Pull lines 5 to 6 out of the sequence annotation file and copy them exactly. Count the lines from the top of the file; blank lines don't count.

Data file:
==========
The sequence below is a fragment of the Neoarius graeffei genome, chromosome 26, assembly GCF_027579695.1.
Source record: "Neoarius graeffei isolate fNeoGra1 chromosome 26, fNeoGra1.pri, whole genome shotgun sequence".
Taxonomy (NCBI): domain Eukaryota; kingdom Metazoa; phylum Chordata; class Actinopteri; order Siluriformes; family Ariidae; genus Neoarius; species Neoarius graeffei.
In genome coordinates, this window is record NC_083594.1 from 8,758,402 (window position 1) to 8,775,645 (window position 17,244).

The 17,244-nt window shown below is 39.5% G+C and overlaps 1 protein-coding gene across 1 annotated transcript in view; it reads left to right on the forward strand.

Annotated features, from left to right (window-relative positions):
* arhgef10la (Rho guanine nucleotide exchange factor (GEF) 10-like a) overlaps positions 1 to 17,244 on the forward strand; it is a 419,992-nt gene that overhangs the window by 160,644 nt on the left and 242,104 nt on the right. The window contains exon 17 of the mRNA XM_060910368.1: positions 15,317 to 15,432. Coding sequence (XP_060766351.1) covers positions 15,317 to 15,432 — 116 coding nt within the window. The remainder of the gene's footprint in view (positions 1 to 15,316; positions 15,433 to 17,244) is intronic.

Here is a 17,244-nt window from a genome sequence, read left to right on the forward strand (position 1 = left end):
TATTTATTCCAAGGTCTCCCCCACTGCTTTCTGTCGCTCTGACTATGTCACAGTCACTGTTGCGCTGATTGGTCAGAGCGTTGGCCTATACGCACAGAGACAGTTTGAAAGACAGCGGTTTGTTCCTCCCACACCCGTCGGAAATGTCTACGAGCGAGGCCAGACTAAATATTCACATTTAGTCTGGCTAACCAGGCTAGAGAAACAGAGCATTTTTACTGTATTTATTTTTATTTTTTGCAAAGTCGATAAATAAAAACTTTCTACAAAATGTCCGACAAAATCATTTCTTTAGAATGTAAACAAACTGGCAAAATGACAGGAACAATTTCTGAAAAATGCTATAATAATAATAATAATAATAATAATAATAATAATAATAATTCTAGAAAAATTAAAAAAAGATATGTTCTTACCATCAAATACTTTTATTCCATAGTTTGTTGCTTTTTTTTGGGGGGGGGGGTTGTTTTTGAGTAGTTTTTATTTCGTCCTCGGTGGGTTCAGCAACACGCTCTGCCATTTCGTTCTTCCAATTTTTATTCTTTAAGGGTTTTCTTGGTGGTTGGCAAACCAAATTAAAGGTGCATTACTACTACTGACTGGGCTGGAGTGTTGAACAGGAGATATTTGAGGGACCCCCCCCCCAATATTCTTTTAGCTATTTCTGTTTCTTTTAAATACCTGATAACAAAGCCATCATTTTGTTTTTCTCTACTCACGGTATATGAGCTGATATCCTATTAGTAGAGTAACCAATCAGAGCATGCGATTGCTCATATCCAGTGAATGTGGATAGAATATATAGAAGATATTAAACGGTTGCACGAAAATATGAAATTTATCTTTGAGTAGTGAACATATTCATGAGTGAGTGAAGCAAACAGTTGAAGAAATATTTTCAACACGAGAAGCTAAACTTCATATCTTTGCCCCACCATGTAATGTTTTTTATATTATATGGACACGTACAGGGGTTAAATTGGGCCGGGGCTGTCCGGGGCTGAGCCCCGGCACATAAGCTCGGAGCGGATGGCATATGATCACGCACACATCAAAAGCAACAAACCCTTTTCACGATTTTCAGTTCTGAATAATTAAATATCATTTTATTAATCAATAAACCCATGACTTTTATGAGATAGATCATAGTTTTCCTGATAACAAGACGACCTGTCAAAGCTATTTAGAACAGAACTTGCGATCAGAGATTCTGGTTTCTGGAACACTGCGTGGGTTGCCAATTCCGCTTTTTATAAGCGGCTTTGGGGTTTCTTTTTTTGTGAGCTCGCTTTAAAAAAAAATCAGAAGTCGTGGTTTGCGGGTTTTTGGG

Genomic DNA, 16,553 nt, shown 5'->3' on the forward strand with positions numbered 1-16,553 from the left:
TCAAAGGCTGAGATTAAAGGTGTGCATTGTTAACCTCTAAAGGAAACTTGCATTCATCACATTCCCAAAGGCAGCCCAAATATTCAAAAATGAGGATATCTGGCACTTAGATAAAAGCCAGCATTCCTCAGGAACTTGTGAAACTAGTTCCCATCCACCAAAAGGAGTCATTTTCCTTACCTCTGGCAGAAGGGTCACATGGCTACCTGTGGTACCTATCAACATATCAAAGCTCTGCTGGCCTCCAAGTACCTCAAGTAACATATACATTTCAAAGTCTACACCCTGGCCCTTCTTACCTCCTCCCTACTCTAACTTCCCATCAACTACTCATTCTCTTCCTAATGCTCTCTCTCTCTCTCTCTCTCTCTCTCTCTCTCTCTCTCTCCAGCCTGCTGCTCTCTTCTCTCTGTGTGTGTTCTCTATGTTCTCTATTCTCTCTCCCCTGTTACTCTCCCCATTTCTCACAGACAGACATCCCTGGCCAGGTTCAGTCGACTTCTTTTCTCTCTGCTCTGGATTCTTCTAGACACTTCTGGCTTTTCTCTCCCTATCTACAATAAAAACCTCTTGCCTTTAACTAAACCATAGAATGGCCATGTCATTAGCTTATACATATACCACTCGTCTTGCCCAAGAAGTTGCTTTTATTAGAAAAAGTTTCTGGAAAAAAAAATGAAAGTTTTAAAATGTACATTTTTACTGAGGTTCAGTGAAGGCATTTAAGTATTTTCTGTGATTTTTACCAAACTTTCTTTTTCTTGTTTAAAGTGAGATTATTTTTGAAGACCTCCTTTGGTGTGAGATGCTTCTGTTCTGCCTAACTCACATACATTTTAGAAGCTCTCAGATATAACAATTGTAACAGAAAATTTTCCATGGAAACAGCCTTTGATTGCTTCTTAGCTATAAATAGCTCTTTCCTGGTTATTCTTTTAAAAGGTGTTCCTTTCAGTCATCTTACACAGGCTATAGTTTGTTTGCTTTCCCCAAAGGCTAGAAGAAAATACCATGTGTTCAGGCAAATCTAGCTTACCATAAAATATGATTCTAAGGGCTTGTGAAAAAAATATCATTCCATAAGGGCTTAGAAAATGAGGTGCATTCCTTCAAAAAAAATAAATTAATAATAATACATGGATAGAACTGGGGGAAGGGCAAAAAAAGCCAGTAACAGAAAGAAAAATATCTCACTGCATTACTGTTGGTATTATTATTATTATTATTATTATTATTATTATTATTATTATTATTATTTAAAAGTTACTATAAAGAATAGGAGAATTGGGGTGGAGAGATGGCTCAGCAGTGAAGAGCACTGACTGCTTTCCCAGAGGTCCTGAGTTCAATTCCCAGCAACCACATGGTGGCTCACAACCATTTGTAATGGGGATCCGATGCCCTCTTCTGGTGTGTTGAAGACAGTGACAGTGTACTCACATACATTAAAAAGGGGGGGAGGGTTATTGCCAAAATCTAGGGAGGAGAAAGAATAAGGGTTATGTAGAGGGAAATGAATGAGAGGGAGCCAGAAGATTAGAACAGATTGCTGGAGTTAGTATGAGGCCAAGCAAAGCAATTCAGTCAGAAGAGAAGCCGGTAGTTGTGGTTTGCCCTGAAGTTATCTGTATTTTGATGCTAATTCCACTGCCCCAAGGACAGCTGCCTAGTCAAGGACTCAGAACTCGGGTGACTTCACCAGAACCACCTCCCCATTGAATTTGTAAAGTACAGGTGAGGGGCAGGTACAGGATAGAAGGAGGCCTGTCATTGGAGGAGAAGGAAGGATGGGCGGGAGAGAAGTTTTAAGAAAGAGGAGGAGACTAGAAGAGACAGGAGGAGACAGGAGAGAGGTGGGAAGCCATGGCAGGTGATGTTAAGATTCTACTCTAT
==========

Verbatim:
The 17,244-nt window shown below is 39.5% G+C and overlaps 1 protein-coding gene across 1 annotated transcript in view; it reads left to right on the forward strand.

Annotated features, from left to right (window-relative positions):